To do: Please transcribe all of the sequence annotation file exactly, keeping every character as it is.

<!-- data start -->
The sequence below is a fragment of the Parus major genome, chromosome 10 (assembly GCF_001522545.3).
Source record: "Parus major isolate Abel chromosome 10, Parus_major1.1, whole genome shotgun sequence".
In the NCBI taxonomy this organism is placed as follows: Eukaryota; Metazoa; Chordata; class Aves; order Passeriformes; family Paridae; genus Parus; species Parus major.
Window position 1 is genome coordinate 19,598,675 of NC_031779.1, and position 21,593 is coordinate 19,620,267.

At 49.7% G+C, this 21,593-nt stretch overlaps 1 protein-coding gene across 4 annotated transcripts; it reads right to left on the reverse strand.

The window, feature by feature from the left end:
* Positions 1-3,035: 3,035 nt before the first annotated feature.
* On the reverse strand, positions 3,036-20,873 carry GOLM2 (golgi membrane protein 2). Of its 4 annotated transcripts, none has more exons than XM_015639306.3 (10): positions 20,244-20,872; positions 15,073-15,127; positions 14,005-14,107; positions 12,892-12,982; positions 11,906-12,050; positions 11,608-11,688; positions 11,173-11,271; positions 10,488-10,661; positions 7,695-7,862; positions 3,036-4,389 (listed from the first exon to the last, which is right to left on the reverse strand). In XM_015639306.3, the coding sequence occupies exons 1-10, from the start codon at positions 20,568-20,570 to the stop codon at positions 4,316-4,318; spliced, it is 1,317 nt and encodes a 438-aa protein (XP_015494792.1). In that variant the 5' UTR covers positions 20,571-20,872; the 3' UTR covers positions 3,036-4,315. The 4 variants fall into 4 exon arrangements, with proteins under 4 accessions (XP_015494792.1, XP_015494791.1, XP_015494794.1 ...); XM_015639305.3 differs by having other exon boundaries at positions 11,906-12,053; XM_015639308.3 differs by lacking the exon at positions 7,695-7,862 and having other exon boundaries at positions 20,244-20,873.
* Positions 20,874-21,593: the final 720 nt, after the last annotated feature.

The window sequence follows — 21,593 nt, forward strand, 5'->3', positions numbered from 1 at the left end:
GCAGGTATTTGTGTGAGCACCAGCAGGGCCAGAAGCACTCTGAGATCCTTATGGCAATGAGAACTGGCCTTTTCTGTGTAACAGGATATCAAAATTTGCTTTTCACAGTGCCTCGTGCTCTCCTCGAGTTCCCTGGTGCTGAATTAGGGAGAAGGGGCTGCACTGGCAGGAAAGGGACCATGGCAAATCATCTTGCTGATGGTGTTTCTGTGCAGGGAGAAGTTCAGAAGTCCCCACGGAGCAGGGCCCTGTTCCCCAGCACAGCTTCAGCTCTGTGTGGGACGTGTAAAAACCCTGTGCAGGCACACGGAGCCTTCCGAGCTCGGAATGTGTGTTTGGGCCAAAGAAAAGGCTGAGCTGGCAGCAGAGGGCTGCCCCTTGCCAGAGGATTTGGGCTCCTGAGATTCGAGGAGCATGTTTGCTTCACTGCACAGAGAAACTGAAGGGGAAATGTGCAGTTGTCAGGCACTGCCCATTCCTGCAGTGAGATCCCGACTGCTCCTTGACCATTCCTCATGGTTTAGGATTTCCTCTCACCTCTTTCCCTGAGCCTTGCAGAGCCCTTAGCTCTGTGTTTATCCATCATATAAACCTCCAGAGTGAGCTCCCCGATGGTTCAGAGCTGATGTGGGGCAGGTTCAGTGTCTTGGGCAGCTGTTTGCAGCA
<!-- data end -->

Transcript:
The sequence below is a fragment of the Parus major genome, chromosome 10 (assembly GCF_001522545.3).
Source record: "Parus major isolate Abel chromosome 10, Parus_major1.1, whole genome shotgun sequence".
In the NCBI taxonomy this organism is placed as follows: Eukaryota; Metazoa; Chordata; class Aves; order Passeriformes; family Paridae; genus Parus; species Parus major.
Window position 1 is genome coordinate 19,598,675 of NC_031779.1, and position 21,593 is coordinate 19,620,267.

At 49.7% G+C, this 21,593-nt stretch overlaps 1 protein-coding gene across 4 annotated transcripts; it reads right to left on the reverse strand.

The window, feature by feature from the left end:
* Positions 1-3,035: 3,035 nt before the first annotated feature.
* On the reverse strand, positions 3,036-20,873 carry GOLM2 (golgi membrane protein 2). Of its 4 annotated transcripts, none has more exons than XM_015639306.3 (10): positions 20,244-20,872; positions 15,073-15,127; positions 14,005-14,107; positions 12,892-12,982; positions 11,906-12,050; positions 11,608-11,688; positions 11,173-11,271; positions 10,488-10,661; positions 7,695-7,862; positions 3,036-4,389 (listed from the first exon to the last, which is right to left on the reverse strand). In XM_015639306.3, the coding sequence occupies exons 1-10, from the start codon at positions 20,568-20,570 to the stop codon at positions 4,316-4,318; spliced, it is 1,317 nt and encodes a 438-aa protein (XP_015494792.1). In that variant the 5' UTR covers positions 20,571-20,872; the 3' UTR covers positions 3,036-4,315. The 4 variants fall into 4 exon arrangements, with proteins under 4 accessions (XP_015494792.1, XP_015494791.1, XP_015494794.1 ...); XM_015639305.3 differs by having other exon boundaries at positions 11,906-12,053; XM_015639308.3 differs by lacking the exon at positions 7,695-7,862 and having other exon boundaries at positions 20,244-20,873.
* Positions 20,874-21,593: the final 720 nt, after the last annotated feature.

The window sequence follows — 21,593 nt, forward strand, 5'->3', positions numbered from 1 at the left end:
GCAGGTATTTGTGTGAGCACCAGCAGGGCCAGAAGCACTCTGAGATCCTTATGGCAATGAGAACTGGCCTTTTCTGTGTAACAGGATATCAAAATTTGCTTTTCACAGTGCCTCGTGCTCTCCTCGAGTTCCCTGGTGCTGAATTAGGGAGAAGGGGCTGCACTGGCAGGAAAGGGACCATGGCAAATCATCTTGCTGATGGTGTTTCTGTGCAGGGAGAAGTTCAGAAGTCCCCACGGAGCAGGGCCCTGTTCCCCAGCACAGCTTCAGCTCTGTGTGGGACGTGTAAAAACCCTGTGCAGGCACACGGAGCCTTCCGAGCTCGGAATGTGTGTTTGGGCCAAAGAAAAGGCTGAGCTGGCAGCAGAGGGCTGCCCCTTGCCAGAGGATTTGGGCTCCTGAGATTCGAGGAGCATGTTTGCTTCACTGCACAGAGAAACTGAAGGGGAAATGTGCAGTTGTCAGGCACTGCCCATTCCTGCAGTGAGATCCCGACTGCTCCTTGACCATTCCTCATGGTTTAGGATTTCCTCTCACCTCTTTCCCTGAGCCTTGCAGAGCCCTTAGCTCTGTGTTTATCCATCATATAAACCTCCAGAGTGAGCTCCCCGATGGTTCAGAGCTGATGTGGGGCAGGTTCAGTGTCTTGGGCAGCTGTTTGCAGCA